Everyone leaves feedback directly on the page, so students get a visual sense of what aspects of their research topics other find interesting and useful. While some students get 15 checks on one research question and none on others, other students get a mix of 3-4 checks per question, and I tell them to think about how particular questions appeal to people differently. Because I’m not asking them to give too much in-depth feedback, too, this is an opportunity for students to get a lot of responses.

Another activity I like to use is a Jody Shipka-inspired multimodal workshop. This activity asks students to reimagine their written arguments, which is useful if you have a unit that asks students to translate an argument to a new medium or to compose a multimodal project. I bring crafting supplies and ask students to bring at least 5 objects that they can use to compose an argument. I ask students to do some pre-writing, but the majority of the time is spent composing, and I ask them to consider what arguments their objects can communicate that an essay couldn’t and what the potentials and limits of their objects are.

I had a student tell me once in conferences that she was more of a “hands on” learner, and during this workshop I watched her very carefully create a text representing the different learning styles we should embrace in the classroom to be more inclusive to autistic students. This activity always fascinates me because on multiple occasions I’ve watched students who don’t actively “participate” (ie. talk) in class take the entire class period to carefully complete their composition. It critically engages students in their topics in a way that is more physical, tactile, and can be useful for kinesthetic learners or students who struggle to invent on paper.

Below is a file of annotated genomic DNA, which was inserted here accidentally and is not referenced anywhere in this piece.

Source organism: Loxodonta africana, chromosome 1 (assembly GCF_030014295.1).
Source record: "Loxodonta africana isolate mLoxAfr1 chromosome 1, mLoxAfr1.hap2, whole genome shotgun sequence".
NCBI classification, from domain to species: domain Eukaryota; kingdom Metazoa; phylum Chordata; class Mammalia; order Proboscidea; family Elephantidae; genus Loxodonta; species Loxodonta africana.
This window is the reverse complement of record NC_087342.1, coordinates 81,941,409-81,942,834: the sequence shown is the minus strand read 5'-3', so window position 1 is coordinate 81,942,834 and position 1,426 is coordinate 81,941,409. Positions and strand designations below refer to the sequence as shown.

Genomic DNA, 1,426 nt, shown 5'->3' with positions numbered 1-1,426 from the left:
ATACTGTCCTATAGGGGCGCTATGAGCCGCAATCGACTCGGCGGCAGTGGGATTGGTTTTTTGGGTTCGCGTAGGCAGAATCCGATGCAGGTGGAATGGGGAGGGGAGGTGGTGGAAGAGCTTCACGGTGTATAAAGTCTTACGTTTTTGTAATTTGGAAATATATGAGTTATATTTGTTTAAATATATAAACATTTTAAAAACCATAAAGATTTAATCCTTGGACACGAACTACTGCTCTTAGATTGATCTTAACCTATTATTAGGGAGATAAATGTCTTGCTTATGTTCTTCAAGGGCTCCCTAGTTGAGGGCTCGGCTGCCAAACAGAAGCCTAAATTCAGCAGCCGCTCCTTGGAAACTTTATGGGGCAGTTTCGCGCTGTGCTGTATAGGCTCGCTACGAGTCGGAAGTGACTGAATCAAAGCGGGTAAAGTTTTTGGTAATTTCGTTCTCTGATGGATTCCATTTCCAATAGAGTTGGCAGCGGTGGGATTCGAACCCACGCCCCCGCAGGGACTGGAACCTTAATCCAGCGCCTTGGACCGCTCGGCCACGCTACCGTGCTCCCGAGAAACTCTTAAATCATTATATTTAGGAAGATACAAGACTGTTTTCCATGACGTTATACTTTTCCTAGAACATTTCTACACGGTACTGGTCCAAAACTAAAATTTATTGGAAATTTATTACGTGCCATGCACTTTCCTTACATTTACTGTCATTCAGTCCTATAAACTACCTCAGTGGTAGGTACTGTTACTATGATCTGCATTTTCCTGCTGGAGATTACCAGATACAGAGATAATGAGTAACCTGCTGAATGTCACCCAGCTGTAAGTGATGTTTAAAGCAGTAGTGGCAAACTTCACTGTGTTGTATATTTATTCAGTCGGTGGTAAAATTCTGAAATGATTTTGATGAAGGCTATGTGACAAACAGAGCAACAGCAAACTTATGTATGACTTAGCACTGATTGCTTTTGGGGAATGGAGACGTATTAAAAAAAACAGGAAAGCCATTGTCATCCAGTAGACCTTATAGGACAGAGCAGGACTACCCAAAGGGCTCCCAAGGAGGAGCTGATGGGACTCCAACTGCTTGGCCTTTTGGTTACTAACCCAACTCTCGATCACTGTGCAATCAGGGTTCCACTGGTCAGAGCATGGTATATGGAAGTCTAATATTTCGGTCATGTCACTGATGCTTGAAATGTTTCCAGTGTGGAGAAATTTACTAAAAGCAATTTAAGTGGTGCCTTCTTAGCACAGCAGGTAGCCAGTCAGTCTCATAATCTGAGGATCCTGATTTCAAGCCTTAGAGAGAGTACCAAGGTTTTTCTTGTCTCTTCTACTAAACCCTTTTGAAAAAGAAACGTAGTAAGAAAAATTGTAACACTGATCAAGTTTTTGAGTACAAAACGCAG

In closing, I want to emphasize the importance of foregrounding accessibility in our classrooms. In this presentation, I offered practical strategies for engaging students in critical thinking about disability, integrating multimodality into the classroom, and centralizing accessibility within a fixed curriculum. Although accommodations are important, they shouldn’t be the default for making our classes accessible. We should consider the small, everyday practices that we can to make our classrooms more accessible. Even in fixed curricula that can be constraining at times, there are ways to hack our practices to make our classes more accessible to students, and I’m interested to hear if y’all have other suggestions for how to do this.

[1] Shipka, Jody. Toward a Composition Made Whole. Pittsburgh: U of Pittsburgh P, 2011. Print.

[2] McRuer, Robert. Crip Theory: Cultural Signs of Queerness and Disability. NY: New York UP, 2006. Print.

[3] Dolmage, Jay. “Writing Against Normal: Navigating a Corporeal Turn.” Composing (Media) = Composing (Embodiment): bodies, technologies, writing, the teaching of writing. Ed. Kristin L. Arola and Anne Frances Wysocki. Logan: Utah State UP, 2012. 110-26 Print.

[4] Lewiecki-Wilson, Cynthia, and Brenda Jo Brueggemann, ed. Disability and the Teaching of Writing. Boston: Bedford-St. Martin’s, 2008. 40-55. Print.

[5] Linton, Simi. Claiming Disability. New York: New York UP, 1998. Print.

[6] Wood, Tara, and Shannon Madden. “Suggested Practices for Syllabus Accessibility Statements.” Kairos 18.1 (Fall 2013). Web.

[7] Walters, Shannon. “Toward an Accessible Pedagogy: Dis/ability, Multimodality, and UD in the Technical Communication Classroom.” Technical Communication Quarterly 19.4 (2010): 427-54. Print.

[8] CAST. The National Center of Universal Design for Learning. Center for Applied Special Technology. 2011. Web.


Chemical Spills & Professional Communication

I’ve been working on the syllabus for my WRT 307: Professional Writing course. I finally finished it and started piecing together our course website yesterday—work that was interrupted around 5:30pm when I saw a FB post from a childhood friend warning folks in our hometown not to drink the water.